Equipment And Its Effect on ROI
It is always wise to evaluate the productivity of a piece of equipment to determine its ROI (Return on Investment) when compared to what is currently being utilized. Identifying the right equipment is crucial to keeping costs under control and managing productivity.
One mistake that many make is a “one size fits all mentality” which can lead to poor fits for some tasks. Although it is always recommended to standardize whenever possible since it simplifies parts, training and repairs, one needs to be always looking for better technology that could increase productivity. Standardizing can only go so far in that a more productive tool may be available but not used for the wrong reasons.
Fitting the right equipment to each task is important. An example is comparing an upright vacuum cleaner (2,500 SF/Hour) to a backpack vacuum (8,000 SF/Hour) to a rider vacuum system (22,000 SF/Hour). An upright vacuum cleaner may be necessary in some cases even though it may not be as productive as a backpack vacuum. If it is a small area to be then there may not be measurable differences.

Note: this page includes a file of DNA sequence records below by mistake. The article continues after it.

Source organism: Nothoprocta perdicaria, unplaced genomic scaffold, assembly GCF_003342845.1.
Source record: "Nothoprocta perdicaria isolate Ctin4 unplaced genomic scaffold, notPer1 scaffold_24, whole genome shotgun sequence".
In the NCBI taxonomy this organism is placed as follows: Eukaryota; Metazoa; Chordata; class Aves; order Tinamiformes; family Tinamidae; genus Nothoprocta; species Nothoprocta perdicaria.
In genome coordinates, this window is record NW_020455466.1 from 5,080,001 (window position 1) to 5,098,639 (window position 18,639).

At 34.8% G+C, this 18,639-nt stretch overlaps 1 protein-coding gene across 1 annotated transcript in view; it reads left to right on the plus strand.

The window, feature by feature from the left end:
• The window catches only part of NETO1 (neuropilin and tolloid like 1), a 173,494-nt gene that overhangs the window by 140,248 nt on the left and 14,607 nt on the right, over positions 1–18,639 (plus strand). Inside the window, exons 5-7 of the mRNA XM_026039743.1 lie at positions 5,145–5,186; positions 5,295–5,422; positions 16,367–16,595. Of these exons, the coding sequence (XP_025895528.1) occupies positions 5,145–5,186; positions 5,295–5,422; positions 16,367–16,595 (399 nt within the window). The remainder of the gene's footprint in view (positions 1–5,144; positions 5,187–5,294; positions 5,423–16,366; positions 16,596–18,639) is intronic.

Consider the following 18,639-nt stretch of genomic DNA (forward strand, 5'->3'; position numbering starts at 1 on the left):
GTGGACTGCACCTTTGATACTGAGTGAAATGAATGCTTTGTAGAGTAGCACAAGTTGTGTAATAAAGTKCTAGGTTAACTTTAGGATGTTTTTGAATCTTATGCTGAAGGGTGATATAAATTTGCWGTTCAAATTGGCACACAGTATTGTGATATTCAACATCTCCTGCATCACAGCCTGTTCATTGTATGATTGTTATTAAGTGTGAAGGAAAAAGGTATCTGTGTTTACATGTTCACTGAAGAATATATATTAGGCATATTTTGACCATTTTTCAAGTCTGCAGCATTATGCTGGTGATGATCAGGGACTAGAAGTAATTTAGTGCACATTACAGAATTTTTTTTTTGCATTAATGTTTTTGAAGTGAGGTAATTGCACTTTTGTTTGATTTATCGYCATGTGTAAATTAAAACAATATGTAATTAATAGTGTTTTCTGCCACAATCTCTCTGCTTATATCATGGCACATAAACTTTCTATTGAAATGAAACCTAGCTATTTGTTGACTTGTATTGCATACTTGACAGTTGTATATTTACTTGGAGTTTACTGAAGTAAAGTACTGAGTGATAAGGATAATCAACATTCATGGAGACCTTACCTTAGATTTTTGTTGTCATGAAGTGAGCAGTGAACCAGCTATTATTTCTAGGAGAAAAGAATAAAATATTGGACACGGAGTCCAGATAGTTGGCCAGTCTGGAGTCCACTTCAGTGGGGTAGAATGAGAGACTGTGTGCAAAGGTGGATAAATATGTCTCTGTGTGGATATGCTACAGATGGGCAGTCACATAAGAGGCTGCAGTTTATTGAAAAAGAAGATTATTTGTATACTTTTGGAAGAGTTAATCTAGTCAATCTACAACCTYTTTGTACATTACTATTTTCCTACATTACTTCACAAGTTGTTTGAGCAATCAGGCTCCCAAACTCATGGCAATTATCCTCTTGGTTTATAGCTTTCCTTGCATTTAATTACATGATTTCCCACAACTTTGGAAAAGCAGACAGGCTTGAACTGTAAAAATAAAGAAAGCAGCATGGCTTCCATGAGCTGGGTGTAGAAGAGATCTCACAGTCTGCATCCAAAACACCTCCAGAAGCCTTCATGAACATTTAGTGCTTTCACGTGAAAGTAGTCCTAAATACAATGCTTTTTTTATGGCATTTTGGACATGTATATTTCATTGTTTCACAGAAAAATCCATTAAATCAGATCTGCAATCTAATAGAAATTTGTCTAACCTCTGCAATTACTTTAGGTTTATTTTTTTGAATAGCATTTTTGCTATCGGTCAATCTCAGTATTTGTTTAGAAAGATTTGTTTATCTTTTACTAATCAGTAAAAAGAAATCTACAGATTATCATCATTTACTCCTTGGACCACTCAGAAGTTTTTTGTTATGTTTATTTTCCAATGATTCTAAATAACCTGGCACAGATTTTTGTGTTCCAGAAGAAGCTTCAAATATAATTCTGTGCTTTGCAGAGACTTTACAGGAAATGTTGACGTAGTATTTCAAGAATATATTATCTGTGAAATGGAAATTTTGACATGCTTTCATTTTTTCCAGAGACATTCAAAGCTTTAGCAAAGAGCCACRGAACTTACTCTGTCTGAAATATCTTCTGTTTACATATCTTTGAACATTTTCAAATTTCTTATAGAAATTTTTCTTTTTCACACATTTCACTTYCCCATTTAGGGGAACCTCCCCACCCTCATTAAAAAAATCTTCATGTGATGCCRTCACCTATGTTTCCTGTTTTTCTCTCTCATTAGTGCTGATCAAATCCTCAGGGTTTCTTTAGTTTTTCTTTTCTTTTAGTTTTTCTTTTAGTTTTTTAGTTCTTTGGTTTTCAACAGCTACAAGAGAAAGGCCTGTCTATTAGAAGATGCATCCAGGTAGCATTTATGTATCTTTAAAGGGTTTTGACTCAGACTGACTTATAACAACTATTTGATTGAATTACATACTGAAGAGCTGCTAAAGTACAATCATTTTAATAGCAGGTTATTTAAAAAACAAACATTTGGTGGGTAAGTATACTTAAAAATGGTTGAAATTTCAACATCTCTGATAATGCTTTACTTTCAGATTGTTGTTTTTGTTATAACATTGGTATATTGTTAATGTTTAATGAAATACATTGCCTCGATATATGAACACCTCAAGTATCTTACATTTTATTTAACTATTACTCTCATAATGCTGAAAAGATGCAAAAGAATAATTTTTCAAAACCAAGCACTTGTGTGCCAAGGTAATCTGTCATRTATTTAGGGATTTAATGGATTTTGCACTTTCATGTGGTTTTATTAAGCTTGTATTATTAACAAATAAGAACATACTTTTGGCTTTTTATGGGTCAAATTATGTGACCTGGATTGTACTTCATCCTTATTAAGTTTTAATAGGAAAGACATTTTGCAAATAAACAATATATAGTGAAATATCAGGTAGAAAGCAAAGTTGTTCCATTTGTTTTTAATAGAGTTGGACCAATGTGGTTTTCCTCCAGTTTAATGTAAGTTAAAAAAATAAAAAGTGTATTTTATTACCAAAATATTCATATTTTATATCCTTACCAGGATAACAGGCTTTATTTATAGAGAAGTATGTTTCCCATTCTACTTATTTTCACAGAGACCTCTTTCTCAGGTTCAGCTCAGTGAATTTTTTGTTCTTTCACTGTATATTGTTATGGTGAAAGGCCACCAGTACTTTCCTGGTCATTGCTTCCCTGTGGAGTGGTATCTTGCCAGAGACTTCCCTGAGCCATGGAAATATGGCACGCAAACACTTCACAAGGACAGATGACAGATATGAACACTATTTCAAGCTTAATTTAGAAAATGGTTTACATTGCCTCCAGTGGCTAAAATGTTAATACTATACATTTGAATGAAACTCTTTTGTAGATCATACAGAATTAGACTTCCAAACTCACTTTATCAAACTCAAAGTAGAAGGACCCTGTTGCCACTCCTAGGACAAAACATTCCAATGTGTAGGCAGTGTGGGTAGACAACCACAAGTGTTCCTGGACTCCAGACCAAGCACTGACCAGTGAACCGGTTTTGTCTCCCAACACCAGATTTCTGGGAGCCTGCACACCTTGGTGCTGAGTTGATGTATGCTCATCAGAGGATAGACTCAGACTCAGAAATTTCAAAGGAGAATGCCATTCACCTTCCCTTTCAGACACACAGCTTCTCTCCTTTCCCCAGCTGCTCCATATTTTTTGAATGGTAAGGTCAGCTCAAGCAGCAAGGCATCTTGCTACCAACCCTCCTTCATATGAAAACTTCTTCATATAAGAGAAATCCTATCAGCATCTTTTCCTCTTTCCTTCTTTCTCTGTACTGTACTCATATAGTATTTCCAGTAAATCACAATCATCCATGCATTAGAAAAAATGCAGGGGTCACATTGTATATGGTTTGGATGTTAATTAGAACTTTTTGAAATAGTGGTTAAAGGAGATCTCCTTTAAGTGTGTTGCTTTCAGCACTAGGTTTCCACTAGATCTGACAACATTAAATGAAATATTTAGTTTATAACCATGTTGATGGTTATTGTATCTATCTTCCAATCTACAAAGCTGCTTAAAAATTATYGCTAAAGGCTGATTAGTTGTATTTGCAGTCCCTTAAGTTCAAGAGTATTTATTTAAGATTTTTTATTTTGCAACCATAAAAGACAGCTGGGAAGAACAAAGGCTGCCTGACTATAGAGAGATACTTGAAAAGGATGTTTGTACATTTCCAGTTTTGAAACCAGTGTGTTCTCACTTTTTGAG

Simply pulling the unit from the closet and touching up a small area saves time over having to strap on a backpack unit which is best utilized for larger areas with tight spaces such as office and cubicles. If the area is large enough, the upright system may actually be too expensive to use due to lost productivity over a period of one to five years.
In contrast, a backpack unit may not be adequate for large open hallways or other areas that could be more easily handled by a rider system. Finally, to finish the circle, a rider unit would probably be overkill for a mixed office with tight spaces.
Remember that the true cost of equipment is not only its purchase price but also it cost in direct labor hours over its usable life. Look at the big picture when purchasing and assigning equipment.
Your comments and questions are important. I hope to hear from you soon. Until then, keep it clean.
Mickey Crowe has been involved in the industry for over 35 years. He is a trainer, speaker and consultant. You can reach Mickey at 678.314.2171 or CTCG50@comcast.net.